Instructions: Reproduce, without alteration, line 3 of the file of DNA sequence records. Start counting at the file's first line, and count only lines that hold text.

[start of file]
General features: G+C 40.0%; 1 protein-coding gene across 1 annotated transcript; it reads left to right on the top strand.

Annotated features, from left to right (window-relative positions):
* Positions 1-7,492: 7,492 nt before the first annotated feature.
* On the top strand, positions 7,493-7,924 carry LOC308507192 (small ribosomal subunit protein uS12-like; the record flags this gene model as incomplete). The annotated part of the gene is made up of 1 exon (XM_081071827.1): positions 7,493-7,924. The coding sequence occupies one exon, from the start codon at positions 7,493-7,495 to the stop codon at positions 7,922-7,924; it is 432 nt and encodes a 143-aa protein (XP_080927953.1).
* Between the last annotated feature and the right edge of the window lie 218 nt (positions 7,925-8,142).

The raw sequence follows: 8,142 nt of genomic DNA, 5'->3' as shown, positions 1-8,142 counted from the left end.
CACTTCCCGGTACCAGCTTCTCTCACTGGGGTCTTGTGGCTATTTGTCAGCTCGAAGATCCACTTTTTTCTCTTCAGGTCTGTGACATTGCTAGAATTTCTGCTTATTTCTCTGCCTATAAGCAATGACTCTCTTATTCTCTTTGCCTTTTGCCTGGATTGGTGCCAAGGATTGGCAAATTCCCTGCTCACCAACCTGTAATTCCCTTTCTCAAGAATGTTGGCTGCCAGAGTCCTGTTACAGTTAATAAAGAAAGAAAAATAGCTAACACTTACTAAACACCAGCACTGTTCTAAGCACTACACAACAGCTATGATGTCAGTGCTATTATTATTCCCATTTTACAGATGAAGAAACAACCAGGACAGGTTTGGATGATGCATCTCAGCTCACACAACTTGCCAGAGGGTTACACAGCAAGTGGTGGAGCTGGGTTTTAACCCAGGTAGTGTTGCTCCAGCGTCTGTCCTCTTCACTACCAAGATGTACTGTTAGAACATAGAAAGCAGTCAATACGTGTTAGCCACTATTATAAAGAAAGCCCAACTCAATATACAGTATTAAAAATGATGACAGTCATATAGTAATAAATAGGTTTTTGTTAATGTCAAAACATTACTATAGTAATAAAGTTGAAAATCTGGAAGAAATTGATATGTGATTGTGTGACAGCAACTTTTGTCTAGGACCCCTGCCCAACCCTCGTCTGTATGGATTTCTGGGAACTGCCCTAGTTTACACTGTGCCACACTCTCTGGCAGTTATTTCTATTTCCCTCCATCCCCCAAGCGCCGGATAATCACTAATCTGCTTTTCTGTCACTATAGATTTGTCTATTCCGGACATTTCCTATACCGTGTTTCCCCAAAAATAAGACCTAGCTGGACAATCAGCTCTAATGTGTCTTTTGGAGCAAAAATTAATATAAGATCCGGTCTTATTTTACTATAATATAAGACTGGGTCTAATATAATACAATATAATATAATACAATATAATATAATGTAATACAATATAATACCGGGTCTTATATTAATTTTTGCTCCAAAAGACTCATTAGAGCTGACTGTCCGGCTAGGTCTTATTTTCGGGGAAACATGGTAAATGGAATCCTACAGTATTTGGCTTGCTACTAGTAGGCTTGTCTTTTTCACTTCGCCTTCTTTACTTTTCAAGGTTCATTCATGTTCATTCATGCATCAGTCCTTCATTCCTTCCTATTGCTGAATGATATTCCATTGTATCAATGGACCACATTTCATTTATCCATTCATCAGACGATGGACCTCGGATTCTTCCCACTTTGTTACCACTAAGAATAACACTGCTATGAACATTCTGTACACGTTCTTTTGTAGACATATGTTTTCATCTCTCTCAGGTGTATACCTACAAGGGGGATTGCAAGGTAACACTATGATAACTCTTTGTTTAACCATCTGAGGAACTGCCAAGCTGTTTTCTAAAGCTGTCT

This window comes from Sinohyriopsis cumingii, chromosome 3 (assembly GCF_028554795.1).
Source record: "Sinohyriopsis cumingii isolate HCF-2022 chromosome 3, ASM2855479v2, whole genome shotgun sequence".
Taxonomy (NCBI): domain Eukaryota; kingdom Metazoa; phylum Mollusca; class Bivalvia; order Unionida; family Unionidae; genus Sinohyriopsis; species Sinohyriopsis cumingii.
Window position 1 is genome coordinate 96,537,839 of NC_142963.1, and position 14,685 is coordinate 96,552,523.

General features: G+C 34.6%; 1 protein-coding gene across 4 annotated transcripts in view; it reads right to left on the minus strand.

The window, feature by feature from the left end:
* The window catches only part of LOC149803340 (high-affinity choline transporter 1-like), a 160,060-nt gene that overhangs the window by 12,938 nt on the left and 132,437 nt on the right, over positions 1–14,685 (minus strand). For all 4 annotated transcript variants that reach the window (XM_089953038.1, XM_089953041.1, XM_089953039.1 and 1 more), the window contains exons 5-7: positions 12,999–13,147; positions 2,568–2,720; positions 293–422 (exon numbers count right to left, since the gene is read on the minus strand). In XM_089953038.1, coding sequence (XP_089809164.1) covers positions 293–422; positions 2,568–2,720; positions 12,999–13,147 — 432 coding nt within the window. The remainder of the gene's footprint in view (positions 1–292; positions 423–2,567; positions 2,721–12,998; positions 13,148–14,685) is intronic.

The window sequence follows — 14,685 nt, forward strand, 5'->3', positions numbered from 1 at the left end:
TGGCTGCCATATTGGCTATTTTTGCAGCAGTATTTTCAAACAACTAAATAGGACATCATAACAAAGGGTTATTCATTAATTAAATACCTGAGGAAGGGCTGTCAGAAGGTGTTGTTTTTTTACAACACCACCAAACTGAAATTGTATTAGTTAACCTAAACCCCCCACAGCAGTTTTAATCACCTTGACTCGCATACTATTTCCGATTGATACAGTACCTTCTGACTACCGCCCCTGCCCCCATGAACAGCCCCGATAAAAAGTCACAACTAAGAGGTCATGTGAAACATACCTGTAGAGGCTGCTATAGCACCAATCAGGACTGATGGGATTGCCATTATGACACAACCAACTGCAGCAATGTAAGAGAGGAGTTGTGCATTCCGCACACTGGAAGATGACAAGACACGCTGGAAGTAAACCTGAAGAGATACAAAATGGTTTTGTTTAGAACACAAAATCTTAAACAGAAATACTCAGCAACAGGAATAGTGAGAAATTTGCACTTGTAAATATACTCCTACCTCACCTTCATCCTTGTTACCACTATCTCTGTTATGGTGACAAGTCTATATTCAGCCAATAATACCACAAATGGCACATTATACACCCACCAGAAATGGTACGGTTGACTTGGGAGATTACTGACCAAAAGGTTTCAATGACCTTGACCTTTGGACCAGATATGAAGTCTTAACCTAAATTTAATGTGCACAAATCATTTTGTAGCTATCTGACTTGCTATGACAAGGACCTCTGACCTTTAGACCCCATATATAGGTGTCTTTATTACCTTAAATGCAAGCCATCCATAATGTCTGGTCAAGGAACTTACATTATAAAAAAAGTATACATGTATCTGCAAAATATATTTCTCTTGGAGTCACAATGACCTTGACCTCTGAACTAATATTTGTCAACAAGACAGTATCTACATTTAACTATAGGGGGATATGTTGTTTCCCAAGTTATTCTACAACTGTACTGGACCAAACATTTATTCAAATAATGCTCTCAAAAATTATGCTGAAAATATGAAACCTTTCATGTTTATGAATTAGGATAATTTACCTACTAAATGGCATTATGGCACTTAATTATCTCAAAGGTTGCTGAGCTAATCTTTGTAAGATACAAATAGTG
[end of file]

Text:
* Positions 1-7,492: 7,492 nt before the first annotated feature.